The demonstration attracted nearly 600 people, who gathered in front of The Black Cat building in peaceful resistance. Activists called on LAPD to end entrapment, cease illegal searches, and to respect the basic rights and dignity of gay, lesbian, and bisexual individuals.
The 1967 protest at The Black Cat predated New York’s famed Stonewall Riots by two and a half years, and while it involved fewer people and did not figure as prominently nationally, it represents one of the first places where lesbian and gay activists were brave enough to organize and stand up.
Over the course of the twentieth century, Los Angeles played a significant role in the advancement of civil rights for lesbian, gay, bisexual, transgender, and queer identified people and the shaping of a collective, yet diverse community identity.
Although events in cities like New York and San Francisco often overshadow the region’s history, residents of Greater Los Angeles have been instrumental in bringing LGBTQ experiences into the public consciousness.
Eight years after the uprising at Cooper's Donuts, The Black Cat became the site of the largest documented LGBTQ civil rights demonstration in the nation at the time, which took place on February 11, 1967. Hundreds gathered outside of the bar in peaceful protest of police brutality and discriminatory laws and procedures, which many recognize as the birthplace of a worldwide movement.
In 1967, LGBTQ people across the board lived under intimidation. At the time, homosexuality was considered a mental illness in the United States. Sex between two men was illegal in California, and a conviction of lewd conduct (for which kissing often sufficed) meant registering as a sex offender.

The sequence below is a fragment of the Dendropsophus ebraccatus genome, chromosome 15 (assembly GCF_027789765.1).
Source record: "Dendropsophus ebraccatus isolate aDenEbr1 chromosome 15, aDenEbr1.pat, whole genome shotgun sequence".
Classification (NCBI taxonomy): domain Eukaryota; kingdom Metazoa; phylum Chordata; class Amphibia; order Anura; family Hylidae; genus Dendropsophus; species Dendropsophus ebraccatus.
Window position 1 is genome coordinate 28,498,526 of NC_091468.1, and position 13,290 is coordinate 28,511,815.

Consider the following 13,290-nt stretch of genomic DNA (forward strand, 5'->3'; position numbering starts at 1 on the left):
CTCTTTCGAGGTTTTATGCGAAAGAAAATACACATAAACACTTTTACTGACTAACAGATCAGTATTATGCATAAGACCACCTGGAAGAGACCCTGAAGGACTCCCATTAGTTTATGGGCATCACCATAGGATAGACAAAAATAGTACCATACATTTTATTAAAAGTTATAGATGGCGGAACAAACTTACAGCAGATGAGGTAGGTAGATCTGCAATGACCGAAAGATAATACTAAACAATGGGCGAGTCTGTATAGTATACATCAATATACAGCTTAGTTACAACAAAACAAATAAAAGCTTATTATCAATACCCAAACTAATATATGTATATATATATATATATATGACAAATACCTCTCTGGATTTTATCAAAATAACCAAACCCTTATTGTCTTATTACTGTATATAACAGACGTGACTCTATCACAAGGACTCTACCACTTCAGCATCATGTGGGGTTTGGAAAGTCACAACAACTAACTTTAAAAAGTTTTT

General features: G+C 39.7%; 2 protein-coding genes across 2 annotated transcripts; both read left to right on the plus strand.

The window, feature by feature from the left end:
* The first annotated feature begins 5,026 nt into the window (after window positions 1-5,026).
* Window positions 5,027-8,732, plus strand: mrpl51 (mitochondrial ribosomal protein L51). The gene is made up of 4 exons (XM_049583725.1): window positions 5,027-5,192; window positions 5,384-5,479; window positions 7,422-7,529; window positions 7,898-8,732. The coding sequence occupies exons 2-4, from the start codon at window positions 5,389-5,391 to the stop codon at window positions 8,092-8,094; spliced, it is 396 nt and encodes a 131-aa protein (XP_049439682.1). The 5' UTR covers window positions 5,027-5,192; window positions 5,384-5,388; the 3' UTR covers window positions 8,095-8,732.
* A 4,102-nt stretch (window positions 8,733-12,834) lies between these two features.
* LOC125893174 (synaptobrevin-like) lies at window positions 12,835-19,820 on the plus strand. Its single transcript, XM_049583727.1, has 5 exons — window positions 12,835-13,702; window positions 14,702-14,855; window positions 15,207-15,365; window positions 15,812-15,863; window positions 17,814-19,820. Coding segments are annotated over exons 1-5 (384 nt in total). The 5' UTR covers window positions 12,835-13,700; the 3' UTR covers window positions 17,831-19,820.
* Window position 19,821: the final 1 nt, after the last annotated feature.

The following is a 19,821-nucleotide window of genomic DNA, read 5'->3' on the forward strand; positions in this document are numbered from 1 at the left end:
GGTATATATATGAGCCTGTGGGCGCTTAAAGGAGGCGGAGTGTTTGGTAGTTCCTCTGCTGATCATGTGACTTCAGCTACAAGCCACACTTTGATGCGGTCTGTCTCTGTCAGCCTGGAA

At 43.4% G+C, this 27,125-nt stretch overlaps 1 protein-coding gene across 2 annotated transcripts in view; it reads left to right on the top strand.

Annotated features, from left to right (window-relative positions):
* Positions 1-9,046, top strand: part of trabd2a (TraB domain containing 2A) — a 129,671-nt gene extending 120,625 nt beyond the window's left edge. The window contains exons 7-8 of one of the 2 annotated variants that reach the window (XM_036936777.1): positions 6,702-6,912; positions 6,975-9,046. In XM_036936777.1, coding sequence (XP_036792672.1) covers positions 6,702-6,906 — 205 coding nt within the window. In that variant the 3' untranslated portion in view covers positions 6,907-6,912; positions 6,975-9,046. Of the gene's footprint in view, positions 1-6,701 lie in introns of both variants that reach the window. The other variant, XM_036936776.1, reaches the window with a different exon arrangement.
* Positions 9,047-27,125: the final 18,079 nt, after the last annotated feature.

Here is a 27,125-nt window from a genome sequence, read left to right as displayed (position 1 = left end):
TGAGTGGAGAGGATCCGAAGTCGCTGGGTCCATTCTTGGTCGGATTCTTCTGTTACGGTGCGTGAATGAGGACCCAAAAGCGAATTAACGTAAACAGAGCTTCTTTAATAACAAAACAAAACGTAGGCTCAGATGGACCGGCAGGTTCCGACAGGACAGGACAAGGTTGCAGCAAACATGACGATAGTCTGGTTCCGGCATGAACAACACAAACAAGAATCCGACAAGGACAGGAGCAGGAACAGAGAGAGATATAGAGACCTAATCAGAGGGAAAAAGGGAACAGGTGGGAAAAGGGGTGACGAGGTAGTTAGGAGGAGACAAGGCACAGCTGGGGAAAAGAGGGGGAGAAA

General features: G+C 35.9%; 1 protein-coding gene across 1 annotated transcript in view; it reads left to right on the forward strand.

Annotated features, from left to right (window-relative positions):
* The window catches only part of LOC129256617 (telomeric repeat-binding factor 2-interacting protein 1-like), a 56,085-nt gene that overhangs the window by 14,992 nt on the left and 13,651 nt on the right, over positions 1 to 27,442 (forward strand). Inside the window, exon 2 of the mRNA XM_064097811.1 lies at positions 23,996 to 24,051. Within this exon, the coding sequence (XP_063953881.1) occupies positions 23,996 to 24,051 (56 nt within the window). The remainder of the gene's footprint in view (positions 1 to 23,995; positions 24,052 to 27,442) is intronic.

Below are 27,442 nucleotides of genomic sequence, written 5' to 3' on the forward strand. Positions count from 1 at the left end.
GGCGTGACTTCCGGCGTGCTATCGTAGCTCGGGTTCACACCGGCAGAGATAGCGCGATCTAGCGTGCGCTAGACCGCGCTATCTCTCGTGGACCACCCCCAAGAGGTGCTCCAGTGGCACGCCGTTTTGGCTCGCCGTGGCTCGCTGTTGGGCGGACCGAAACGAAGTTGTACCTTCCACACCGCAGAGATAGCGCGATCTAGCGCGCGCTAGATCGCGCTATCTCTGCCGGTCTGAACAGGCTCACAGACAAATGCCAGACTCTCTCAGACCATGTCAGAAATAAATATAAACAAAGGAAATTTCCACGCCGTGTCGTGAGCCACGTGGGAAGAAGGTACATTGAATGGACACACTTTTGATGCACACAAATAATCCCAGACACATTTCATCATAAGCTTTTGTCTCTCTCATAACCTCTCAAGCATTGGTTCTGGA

In addition to the criminalization of same sex relations, the LGBTQ community faced tremendous harassment and oppression, particularly in Los Angeles from the LAPD.
Six of the fourteen men arrested for lewd conduct for exchanging New Year’s kisses at The Black Cat were convicted and liable under California Penal Code Section 647 to register as sex offenders for the rest of their lives. Two ultimately did register, and both men filed an appeal with the U.S. Supreme Court, which declined to consider their cases.
Their attorney, Herbert E. Selwyn, argued that their conviction was a violation of the right to equal protection under the law. In a departure from previous cases, he did not deny or cover up the sexual orientation of his clients, but instead asserted their right to equal treatment as part of the larger civil rights movement.
Broadly speaking, Los Angeles at the time had already been the scene of a number of locally and nationally significant events in the advancement of LGBTQ civil rights, though the idea of a collective identity did not yet exist. An article in LIFE magazine in 1964 described the city as the birthplace of a new "homophile" movement, and the previous decade saw the formation of local groups such as the Mattachine Society, which focused on protecting and improving the rights of gay men.
By the time of The Black Cat raid in 1967, Los Angeles was also witnessing the rise of the Gay Liberation Movement, which intersected with the broader civil rights organizing and youth counterculture of the 1960s.
Reflecting on the significance of The Black Cat today, activist Wes Joe maintains, "Hopefully people will realize that the LGBT movement came about all across the country. It had humble origins, just like all of the other civil rights of the 1960s. This was a working class bar at that time. That’s the origin of people’s rights today; it came from places like this."